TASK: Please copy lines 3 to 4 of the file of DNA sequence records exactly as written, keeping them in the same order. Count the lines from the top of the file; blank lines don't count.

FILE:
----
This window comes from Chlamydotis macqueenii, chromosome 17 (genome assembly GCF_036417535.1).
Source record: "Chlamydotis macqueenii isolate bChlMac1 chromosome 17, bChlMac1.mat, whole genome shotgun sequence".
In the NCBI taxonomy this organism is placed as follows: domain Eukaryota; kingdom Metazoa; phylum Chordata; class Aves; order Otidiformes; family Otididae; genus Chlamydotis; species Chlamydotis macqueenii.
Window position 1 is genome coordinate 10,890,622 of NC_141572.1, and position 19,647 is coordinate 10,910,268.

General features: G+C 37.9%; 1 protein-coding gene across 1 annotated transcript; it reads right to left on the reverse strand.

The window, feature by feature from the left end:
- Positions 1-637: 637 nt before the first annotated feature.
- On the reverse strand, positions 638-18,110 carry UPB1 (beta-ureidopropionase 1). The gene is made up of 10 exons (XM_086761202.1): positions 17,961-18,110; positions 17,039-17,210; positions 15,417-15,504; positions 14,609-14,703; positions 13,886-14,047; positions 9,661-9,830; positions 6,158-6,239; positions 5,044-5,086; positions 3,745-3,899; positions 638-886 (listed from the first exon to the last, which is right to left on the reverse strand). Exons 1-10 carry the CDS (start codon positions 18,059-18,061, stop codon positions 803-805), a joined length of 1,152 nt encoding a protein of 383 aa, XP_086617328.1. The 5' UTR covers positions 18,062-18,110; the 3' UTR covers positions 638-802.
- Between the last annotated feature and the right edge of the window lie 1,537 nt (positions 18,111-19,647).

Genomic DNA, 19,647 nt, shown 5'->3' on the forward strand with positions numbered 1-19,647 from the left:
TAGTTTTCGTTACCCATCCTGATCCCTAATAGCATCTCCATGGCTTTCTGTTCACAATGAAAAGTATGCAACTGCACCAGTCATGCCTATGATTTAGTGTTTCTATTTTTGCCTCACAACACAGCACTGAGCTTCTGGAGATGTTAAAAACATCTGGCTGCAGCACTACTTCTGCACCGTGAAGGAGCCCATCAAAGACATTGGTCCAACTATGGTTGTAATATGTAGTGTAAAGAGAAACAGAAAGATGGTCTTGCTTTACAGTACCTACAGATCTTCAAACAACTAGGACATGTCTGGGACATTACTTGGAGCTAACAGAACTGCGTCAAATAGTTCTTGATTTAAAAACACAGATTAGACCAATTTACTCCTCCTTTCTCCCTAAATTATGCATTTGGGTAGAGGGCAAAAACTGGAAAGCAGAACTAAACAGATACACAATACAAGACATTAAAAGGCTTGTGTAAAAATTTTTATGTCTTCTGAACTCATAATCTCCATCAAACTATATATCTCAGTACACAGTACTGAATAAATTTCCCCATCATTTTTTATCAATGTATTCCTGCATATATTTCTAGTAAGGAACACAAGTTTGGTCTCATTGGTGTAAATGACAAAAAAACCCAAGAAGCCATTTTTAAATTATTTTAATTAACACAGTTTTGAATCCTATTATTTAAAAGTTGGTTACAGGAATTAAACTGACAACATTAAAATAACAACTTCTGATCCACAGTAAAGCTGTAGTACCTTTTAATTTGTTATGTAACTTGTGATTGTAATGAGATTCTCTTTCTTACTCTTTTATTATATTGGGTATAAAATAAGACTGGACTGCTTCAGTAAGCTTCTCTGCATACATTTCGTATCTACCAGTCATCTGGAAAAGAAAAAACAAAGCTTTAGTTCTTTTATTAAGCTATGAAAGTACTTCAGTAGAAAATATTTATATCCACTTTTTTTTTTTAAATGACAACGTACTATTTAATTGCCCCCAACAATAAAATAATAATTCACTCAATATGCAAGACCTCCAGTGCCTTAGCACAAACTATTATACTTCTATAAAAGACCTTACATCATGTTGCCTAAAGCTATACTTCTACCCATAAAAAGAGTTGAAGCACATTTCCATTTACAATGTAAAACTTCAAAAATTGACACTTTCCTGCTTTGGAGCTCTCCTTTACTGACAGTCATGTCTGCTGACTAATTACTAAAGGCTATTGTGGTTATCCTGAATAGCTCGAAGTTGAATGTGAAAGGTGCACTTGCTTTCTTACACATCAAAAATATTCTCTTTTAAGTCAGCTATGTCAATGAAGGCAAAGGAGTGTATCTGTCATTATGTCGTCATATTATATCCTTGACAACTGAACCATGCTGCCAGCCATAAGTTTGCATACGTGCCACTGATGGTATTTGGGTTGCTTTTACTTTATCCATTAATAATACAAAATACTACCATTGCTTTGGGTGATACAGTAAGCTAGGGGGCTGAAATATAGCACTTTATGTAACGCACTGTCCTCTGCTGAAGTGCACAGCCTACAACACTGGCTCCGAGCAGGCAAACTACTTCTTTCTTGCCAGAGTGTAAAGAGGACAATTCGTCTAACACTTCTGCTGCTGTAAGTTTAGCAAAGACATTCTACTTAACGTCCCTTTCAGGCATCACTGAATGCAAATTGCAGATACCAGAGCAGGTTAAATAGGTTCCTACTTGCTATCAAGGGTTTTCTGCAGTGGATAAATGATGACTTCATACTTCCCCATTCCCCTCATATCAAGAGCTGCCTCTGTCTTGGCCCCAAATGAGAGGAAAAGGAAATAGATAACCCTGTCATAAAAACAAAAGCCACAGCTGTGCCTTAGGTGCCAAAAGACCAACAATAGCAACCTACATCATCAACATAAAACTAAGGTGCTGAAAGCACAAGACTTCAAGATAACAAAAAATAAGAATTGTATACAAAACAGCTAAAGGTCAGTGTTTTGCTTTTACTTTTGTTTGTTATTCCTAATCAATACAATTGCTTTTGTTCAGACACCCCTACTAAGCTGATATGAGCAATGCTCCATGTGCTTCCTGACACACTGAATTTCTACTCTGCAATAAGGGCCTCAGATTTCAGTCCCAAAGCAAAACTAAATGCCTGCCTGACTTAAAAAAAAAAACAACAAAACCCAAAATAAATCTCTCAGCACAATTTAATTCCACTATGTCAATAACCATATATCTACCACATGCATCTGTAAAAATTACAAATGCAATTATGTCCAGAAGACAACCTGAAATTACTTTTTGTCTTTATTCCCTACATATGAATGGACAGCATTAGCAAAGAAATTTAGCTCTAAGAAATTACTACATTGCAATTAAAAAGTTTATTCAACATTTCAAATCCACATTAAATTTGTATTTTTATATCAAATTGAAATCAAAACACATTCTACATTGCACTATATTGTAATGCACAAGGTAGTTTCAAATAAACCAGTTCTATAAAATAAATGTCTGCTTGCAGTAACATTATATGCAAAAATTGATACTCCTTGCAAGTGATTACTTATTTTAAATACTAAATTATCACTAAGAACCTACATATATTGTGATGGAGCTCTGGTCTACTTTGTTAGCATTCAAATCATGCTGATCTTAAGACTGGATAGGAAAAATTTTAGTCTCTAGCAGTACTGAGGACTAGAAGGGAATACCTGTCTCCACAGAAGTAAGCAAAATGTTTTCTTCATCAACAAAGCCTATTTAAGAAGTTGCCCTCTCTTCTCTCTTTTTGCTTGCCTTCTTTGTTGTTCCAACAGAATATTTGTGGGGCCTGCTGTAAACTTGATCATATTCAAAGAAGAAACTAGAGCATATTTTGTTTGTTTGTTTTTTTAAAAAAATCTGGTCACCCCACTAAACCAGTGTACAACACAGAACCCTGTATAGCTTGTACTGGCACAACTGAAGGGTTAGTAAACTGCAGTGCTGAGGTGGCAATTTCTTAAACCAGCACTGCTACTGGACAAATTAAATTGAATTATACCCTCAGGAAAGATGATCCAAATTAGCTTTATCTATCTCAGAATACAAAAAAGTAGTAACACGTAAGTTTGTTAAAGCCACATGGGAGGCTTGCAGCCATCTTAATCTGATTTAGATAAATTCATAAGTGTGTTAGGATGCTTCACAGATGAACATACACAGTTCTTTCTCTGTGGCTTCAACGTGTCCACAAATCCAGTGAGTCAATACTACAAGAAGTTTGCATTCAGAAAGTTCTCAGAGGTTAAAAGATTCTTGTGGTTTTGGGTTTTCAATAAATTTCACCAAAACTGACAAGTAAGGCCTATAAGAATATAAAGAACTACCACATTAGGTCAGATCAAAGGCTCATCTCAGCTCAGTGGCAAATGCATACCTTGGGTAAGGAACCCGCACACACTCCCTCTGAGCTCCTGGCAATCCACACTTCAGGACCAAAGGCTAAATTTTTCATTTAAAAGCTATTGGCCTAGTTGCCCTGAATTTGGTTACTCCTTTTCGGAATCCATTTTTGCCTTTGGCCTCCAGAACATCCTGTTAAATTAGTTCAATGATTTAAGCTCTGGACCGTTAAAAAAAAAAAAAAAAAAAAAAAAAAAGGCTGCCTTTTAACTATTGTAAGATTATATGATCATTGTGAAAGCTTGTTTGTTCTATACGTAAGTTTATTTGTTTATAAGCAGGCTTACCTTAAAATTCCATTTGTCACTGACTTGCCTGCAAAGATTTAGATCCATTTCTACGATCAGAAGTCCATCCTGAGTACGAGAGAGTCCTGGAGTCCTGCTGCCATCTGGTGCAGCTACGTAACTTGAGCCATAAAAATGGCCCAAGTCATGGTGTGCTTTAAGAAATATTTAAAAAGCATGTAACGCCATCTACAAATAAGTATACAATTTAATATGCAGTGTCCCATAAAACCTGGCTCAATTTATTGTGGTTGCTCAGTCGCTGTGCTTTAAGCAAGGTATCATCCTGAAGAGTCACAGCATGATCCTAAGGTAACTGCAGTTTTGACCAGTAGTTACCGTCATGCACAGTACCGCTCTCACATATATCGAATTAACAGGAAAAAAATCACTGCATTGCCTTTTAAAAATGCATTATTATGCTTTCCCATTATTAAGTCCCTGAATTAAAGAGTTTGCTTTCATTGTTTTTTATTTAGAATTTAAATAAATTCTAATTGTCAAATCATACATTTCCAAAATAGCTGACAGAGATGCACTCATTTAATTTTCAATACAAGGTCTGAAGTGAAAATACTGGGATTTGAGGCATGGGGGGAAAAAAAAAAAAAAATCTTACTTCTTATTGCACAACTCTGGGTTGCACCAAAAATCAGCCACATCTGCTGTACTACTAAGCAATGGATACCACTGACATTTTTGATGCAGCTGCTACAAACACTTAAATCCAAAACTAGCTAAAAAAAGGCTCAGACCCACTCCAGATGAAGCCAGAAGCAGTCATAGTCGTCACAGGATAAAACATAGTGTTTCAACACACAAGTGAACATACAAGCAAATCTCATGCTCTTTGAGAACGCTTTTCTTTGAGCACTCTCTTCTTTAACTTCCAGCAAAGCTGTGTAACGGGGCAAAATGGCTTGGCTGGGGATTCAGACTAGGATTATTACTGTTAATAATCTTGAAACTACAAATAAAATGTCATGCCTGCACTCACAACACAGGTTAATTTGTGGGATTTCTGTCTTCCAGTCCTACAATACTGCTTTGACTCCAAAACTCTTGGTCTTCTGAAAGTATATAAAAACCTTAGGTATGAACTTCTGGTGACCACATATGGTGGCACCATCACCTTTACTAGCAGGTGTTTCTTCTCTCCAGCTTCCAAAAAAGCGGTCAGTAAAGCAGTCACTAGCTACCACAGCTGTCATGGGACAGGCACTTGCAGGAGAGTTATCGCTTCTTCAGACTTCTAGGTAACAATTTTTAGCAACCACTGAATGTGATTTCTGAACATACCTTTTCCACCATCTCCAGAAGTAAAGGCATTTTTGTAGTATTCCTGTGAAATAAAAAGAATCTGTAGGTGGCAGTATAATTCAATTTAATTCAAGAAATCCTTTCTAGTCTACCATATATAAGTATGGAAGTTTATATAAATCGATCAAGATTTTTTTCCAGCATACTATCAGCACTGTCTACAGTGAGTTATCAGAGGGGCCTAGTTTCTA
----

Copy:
In the NCBI taxonomy this organism is placed as follows: domain Eukaryota; kingdom Metazoa; phylum Chordata; class Aves; order Otidiformes; family Otididae; genus Chlamydotis; species Chlamydotis macqueenii.
Window position 1 is genome coordinate 10,890,622 of NC_141572.1, and position 19,647 is coordinate 10,910,268.